The politics of obesity: a current assessment and look ahead

Milbank Q. 2009 Mar;87(1):295-316. doi: 10.1111/j.1468-0009.2009.00556.x.


Context: The continuing rise in obesity rates across the United States has proved impervious to clinical treatment or public health exhortation, necessitating policy responses. Nearly a decade's worth of political debates may be hardening into an obesity issue regime, comprising established sets of cognitive frames, stakeholders, and policy options.

Methods: This article is a survey of reports on recently published studies.

Findings: Much of the political discussion regarding obesity is centered on two "frames," personal-responsibility and environmental, yielding very different sets of policy responses. While policy efforts at the federal level have resulted in little action to date, state and/or local solutions such as calorie menu labeling and the expansion of regulations to reduce unhealthy foods at school may have more impact.

Conclusions: Obesity politics is evolving toward a relatively stable state of equilibrium, which could make comprehensive reforms to limit rising obesity rates less feasible. Therefore, to achieve meaningful change, rapid-response research identifying a set of promising reforms, combined with concerted lobbying action, will be necessary.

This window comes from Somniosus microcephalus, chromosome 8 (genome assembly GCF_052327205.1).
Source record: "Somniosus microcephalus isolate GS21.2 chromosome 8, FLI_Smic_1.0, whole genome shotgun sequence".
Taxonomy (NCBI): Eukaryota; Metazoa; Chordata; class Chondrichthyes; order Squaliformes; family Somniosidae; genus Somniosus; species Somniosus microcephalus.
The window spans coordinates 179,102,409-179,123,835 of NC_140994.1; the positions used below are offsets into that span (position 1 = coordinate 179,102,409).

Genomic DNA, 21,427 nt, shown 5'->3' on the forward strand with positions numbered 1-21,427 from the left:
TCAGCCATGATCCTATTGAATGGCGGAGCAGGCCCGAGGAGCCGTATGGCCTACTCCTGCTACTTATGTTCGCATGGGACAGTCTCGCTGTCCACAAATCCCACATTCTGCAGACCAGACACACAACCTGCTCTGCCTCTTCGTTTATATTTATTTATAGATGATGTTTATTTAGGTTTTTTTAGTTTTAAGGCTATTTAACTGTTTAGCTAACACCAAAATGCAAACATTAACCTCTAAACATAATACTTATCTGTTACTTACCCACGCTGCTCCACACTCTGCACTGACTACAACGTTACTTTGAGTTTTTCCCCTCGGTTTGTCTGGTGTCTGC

Publication types

  • Review

MeSH terms

  • Adolescent
  • Child
  • Energy Intake*
  • Female
  • Health Promotion / legislation & jurisprudence*
  • Humans
  • Male
  • Nutrition Policy / legislation & jurisprudence*
  • Nutritional Status
  • Nutritive Value
  • Obesity / epidemiology
  • Obesity / prevention & control*
  • Politics*
  • School Health Services*
  • Social Marketing*
  • United States / epidemiology